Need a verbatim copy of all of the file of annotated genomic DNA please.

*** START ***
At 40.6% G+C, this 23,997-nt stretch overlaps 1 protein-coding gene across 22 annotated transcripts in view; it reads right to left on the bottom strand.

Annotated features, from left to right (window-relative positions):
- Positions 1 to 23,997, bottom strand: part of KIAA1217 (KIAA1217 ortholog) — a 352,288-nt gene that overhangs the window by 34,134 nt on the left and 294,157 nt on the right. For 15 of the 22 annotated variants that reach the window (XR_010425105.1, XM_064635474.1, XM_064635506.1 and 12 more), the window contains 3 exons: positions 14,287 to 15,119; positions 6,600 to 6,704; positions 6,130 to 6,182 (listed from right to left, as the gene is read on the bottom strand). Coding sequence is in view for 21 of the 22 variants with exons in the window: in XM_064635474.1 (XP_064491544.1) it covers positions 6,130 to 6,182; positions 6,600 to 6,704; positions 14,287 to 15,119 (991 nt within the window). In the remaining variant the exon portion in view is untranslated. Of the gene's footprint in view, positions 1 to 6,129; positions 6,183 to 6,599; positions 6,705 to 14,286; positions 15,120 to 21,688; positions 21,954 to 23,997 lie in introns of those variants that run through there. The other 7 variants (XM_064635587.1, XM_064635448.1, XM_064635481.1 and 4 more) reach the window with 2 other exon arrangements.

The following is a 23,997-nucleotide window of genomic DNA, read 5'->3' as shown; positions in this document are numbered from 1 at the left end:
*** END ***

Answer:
At 40.6% G+C, this 23,997-nt stretch overlaps 1 protein-coding gene across 22 annotated transcripts in view; it reads right to left on the bottom strand.

Annotated features, from left to right (window-relative positions):
- Positions 1 to 23,997, bottom strand: part of KIAA1217 (KIAA1217 ortholog) — a 352,288-nt gene that overhangs the window by 34,134 nt on the left and 294,157 nt on the right. For 15 of the 22 annotated variants that reach the window (XR_010425105.1, XM_064635474.1, XM_064635506.1 and 12 more), the window contains 3 exons: positions 14,287 to 15,119; positions 6,600 to 6,704; positions 6,130 to 6,182 (listed from right to left, as the gene is read on the bottom strand). Coding sequence is in view for 21 of the 22 variants with exons in the window: in XM_064635474.1 (XP_064491544.1) it covers positions 6,130 to 6,182; positions 6,600 to 6,704; positions 14,287 to 15,119 (991 nt within the window). In the remaining variant the exon portion in view is untranslated. Of the gene's footprint in view, positions 1 to 6,129; positions 6,183 to 6,599; positions 6,705 to 14,286; positions 15,120 to 21,688; positions 21,954 to 23,997 lie in introns of those variants that run through there. The other 7 variants (XM_064635587.1, XM_064635448.1, XM_064635481.1 and 4 more) reach the window with 2 other exon arrangements.

The following is a 23,997-nucleotide window of genomic DNA, read 5'->3' as shown; positions in this document are numbered from 1 at the left end: